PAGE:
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A few days ago the illusive and highly political British stencil artist, Banksy, put up a piece in downtown London across the street from the French embassy. The painting shows the weeping face of Cosette from Les Misérables (or “The Miserables”), in a cloud of CS tear gas. The famous historical novel by French author, Victor Hugo, has gone on to be more so popularized by numerous adaptations for stage, television, and film.

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Next to the image is a QR code that sends the audience to a YouTube video (shown below) of purported French police hurling CS gas canisters into the refugee camps in Calais, France, a place referred to as “The Jungle.” In classic Banksy style, he weaves together image, form, meaning, critique and activism beautifully, to create yet another meaningful piece. Banksy has been focusing on the escalating refugee situation recently. His second latest piece (shown below), in Calais, was an image of Apple founder, Steve Jobs, in the refugee camp with an old Mac in one hand and a bag of belongings over his shoulder. That piece highlighted that Jobs was the son of a Syrian migrant, himself, which provokes the thought – big change makers come from everywhere.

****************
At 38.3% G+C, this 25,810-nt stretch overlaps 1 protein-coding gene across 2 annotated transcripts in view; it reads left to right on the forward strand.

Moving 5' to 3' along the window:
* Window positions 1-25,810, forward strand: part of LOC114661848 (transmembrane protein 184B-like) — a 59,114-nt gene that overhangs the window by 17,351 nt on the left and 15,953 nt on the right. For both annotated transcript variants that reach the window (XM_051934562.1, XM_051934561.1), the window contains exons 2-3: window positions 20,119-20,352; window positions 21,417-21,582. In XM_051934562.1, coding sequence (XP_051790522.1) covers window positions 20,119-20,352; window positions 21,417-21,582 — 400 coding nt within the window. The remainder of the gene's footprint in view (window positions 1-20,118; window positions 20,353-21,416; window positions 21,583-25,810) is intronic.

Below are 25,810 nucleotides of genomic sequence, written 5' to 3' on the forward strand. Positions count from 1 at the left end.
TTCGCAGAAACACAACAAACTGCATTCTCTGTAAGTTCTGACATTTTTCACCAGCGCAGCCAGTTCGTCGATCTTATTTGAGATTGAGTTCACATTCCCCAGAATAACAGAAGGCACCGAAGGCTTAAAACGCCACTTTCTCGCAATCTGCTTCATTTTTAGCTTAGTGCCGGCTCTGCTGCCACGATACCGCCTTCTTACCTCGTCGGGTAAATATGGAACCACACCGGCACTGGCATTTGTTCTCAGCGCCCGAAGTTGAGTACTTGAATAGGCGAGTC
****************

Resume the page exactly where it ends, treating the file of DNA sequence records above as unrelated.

(Banksy's second lastest work in Calais)

(Banksy’s second lastest work in Calais)

What makes the work so historically and culturally relevant is his use of the classic image of Cosette, the little girl from the classic novel. Examining the nature of law and grace, the novel elaborates upon the history of France, the architecture and urban design of Paris, politics, moral philosophy, antimonarchism, justice, religion, and the types and nature of romantic and familial love. Connecting culture, history, oppression, and notions of freedom and liberty, Banksy nailed it once again!